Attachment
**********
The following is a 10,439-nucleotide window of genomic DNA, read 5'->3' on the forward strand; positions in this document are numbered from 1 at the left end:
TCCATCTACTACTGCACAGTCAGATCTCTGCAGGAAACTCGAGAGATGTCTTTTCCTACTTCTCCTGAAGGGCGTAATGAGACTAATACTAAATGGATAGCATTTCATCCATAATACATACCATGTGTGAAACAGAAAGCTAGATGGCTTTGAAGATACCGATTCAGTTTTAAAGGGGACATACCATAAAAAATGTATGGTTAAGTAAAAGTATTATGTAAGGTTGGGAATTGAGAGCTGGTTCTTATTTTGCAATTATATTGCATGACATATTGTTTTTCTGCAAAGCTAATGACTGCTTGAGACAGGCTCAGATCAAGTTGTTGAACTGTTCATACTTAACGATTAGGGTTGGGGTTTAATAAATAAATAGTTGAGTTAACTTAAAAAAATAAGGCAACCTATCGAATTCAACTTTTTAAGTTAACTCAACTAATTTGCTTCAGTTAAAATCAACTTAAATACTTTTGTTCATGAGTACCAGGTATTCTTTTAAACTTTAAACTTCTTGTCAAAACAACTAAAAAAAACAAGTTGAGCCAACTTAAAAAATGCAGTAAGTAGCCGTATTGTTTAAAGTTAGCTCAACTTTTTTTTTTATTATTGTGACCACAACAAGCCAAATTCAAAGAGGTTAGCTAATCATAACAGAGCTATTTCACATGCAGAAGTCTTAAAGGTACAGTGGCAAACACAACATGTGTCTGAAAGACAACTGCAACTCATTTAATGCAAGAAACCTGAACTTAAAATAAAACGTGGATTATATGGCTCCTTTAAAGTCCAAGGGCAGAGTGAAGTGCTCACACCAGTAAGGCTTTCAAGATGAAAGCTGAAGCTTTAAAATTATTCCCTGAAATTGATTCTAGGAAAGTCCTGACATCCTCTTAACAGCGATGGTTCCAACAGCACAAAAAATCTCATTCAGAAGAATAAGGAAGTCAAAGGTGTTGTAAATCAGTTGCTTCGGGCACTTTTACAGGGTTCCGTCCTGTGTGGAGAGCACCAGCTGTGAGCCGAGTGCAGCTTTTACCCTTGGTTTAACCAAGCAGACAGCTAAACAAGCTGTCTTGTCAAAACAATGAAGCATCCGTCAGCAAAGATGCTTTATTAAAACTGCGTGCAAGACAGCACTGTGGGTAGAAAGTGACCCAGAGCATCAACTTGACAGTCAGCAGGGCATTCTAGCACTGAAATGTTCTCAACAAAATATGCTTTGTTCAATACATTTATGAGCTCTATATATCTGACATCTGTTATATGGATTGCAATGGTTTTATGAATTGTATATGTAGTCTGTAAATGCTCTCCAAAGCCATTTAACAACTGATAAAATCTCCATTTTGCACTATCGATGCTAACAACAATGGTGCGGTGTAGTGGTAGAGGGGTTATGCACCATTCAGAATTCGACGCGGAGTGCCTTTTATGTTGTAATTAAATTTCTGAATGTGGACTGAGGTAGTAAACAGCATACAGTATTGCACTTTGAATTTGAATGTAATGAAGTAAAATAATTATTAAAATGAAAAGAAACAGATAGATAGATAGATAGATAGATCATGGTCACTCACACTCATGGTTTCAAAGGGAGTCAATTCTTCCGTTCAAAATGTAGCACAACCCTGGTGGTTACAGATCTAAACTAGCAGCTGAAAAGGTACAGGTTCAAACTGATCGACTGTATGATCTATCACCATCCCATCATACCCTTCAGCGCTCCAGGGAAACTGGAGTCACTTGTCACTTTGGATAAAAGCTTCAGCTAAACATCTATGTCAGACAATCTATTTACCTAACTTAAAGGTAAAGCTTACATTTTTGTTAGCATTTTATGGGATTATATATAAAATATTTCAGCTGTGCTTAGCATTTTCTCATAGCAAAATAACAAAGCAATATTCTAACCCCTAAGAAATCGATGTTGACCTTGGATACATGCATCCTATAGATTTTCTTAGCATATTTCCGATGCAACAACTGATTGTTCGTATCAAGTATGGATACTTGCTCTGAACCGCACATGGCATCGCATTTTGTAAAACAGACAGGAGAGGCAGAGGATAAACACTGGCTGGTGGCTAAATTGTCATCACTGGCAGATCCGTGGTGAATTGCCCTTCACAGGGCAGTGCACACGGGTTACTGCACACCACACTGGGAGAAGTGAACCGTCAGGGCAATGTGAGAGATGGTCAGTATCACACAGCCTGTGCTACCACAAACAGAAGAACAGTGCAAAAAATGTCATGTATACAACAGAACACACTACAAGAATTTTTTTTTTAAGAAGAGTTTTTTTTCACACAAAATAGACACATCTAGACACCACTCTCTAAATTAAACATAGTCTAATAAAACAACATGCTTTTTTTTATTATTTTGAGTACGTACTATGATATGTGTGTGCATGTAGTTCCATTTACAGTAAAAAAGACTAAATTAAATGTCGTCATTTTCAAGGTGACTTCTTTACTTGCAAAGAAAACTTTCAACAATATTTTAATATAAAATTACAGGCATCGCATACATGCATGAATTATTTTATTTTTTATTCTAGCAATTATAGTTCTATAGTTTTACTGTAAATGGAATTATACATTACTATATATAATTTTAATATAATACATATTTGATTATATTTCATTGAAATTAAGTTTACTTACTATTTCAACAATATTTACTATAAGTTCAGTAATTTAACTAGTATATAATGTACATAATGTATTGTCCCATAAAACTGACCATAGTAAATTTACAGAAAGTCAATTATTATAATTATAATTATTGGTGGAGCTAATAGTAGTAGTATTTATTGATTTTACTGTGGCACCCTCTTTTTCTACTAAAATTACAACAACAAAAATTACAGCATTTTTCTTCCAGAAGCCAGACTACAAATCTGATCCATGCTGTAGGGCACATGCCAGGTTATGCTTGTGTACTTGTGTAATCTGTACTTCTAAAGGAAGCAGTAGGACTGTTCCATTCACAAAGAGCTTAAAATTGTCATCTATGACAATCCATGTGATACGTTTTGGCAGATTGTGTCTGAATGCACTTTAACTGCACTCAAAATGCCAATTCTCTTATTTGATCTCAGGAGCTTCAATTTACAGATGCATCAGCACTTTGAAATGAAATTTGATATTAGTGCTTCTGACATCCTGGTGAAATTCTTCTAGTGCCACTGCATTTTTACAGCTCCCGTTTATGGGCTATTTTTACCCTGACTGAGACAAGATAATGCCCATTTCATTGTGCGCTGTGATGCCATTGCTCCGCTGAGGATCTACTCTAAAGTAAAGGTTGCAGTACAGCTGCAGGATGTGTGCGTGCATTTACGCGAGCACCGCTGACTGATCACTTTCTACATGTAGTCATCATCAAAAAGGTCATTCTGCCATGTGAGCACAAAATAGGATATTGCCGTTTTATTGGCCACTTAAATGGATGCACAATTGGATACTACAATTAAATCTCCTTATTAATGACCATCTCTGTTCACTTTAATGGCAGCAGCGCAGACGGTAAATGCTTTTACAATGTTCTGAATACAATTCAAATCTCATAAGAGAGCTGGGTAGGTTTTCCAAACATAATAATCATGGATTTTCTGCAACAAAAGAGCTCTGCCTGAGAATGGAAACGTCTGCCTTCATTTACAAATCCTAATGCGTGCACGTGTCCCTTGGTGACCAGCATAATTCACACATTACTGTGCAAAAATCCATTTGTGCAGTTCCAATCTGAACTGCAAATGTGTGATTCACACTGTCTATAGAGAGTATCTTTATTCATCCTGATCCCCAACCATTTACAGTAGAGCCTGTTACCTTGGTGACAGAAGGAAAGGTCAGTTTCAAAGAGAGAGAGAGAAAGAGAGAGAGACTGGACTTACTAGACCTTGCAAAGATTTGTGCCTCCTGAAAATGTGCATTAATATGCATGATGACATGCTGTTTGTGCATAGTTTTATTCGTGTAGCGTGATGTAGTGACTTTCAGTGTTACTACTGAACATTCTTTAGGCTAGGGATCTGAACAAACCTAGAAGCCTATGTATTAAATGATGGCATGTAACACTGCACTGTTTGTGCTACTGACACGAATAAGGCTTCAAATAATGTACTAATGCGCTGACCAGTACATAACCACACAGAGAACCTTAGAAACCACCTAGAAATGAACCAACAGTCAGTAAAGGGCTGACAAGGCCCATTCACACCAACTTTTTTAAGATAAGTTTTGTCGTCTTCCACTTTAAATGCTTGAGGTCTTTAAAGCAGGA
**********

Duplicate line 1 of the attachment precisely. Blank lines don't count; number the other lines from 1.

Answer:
The following is a 10,439-nucleotide window of genomic DNA, read 5'->3' on the forward strand; positions in this document are numbered from 1 at the left end: